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Youth use of over-the-counter weight-loss drugs concerns doctors

Medical experts say unsupervised use could harm instead of help


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Youth use of over-the-counter weight-loss drugs concerns doctors

Shameka Glover was 15 when she started taking over-the-counter diet pills. She used her babysitting money to buy diuretics—also called “water pills”—and the diet pill Lipozene. She even tried apple cider vinegar. “I was in high school and felt peer pressured due to all of my friends being smaller than me,” Glover, who graduated high school in 1997, told me.

Glover is not alone. Nearly 1 in 10 children and adolescents worldwide have used nonprescription weight loss supplements in their lifetime, according to a new review of existing studies. Medical experts warn that, unlike prescription medications used under a doctor’s supervision, these nonprescription drugs are unsafe.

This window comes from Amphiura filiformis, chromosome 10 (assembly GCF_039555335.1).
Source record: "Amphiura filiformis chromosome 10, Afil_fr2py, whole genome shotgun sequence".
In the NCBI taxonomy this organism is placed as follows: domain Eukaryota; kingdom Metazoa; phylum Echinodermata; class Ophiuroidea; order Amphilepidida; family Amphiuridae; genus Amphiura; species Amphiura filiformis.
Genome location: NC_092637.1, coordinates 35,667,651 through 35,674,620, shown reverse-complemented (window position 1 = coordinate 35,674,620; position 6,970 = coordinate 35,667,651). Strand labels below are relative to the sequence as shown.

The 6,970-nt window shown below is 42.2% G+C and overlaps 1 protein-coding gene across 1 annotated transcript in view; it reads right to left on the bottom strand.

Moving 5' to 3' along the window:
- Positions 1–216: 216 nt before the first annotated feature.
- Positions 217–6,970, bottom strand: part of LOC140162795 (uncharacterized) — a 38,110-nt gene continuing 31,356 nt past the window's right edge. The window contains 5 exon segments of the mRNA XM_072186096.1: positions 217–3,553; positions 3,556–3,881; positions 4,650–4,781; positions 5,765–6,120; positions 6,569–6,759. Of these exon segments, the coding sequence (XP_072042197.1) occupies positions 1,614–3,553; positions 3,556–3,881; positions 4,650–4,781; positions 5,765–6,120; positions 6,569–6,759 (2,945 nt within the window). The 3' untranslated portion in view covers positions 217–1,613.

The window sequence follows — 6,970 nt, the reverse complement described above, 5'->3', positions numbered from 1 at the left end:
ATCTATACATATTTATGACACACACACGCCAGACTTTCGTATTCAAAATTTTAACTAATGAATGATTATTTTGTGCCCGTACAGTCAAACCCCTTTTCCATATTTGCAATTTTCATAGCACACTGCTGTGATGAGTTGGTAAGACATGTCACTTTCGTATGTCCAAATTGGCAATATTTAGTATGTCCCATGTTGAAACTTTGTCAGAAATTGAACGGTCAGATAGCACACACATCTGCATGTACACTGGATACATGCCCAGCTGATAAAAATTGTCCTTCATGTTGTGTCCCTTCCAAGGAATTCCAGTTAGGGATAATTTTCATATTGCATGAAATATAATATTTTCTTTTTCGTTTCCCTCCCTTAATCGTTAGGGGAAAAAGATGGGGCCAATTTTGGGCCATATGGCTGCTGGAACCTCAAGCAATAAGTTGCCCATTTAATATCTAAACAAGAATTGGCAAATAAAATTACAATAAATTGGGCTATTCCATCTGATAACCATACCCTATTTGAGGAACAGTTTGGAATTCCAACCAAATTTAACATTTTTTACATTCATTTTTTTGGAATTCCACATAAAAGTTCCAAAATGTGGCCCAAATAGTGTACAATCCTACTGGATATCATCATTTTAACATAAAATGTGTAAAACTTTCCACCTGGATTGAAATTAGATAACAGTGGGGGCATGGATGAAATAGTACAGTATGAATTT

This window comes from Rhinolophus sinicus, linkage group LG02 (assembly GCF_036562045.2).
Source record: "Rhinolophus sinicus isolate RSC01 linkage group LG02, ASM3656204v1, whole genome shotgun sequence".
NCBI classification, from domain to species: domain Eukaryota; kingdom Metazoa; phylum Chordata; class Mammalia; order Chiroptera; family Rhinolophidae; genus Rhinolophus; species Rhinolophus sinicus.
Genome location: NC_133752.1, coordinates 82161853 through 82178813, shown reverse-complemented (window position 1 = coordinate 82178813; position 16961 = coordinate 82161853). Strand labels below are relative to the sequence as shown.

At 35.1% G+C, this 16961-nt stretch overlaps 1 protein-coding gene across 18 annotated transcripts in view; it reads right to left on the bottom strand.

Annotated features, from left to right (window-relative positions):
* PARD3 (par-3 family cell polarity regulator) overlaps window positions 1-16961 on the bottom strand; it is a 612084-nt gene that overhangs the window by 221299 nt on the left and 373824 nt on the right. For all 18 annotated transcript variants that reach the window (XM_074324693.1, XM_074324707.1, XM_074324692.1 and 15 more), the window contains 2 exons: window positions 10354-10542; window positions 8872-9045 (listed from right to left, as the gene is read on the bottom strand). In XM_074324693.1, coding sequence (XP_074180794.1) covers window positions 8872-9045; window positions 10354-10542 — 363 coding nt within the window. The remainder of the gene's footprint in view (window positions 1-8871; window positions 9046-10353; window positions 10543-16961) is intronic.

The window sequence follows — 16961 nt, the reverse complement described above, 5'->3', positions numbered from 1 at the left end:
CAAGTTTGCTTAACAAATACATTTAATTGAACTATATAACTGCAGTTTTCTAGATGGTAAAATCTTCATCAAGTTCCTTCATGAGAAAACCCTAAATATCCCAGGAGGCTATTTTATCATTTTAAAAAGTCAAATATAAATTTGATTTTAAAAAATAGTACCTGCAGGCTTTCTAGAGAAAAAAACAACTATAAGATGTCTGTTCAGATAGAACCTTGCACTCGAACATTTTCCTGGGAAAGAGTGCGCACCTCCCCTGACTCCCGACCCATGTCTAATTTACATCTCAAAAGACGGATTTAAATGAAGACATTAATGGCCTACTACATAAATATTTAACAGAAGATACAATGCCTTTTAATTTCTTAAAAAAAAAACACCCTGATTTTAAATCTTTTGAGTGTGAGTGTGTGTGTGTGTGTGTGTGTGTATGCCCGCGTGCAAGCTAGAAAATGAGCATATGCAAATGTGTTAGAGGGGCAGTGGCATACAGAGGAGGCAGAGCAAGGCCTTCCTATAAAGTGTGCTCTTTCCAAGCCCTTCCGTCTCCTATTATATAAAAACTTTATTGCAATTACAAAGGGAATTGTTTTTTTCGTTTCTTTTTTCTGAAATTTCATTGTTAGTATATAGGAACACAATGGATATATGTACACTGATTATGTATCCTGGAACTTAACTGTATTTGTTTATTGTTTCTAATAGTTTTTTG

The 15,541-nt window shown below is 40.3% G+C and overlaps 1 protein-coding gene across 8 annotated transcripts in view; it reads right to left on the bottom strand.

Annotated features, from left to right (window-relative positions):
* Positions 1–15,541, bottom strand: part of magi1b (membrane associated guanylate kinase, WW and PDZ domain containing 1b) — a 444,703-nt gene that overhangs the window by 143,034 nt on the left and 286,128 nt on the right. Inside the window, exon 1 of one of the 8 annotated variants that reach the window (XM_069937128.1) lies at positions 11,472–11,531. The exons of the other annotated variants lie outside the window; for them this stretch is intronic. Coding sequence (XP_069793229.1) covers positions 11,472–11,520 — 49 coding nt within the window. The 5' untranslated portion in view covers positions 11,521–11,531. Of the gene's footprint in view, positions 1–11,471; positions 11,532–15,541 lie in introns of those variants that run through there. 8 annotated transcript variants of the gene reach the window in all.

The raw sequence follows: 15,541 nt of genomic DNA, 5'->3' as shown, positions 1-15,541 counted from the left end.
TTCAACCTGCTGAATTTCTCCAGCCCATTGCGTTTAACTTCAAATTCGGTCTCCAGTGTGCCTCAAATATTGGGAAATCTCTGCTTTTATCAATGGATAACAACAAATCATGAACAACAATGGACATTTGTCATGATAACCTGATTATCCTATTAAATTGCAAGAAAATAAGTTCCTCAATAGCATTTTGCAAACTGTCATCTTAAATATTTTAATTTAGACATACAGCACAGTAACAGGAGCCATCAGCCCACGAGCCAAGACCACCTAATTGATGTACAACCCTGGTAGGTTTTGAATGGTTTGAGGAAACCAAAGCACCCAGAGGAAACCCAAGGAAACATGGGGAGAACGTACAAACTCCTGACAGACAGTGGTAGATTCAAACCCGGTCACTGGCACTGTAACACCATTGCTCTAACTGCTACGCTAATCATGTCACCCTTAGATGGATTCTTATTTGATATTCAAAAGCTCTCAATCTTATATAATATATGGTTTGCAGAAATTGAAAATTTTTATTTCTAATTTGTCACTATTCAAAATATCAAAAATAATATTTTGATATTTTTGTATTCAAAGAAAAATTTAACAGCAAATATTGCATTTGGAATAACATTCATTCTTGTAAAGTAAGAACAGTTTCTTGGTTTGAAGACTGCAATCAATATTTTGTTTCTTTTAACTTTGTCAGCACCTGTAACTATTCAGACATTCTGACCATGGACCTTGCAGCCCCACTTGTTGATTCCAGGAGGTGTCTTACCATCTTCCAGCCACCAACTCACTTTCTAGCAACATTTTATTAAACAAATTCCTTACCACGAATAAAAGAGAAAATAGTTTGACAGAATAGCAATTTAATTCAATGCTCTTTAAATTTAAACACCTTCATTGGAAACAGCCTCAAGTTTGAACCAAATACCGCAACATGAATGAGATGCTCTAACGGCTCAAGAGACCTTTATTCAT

The study, published Jan. 10 in JAMA Pediatrics, evaluated 90 articles reporting on weight loss products used by individuals 18 years or younger from 1985 to 2023. “This is the first meta-analysis completed on this topic,” lead author Natasha Yvonne Hall, a research fellow at Monash University in Melbourne, Australia, told me in an email. Over 600,000 participants from 25 countries and 6 continents were included in the review. Participants used either diet pills, laxatives, or diuretics. In the study, 8.9 percent of participants had used nonprescription dieting drugs in their lifetime, while 6.2 percent did in the past year.

Hall described the study’s findings as “staggering.” Girls used the drugs in far higher numbers than boys. Nearly 10 percent of girls used a weight loss product in their lifetime and nearly 9 percent did in the past year, whereas a little over 3 percent of boys did across both time periods.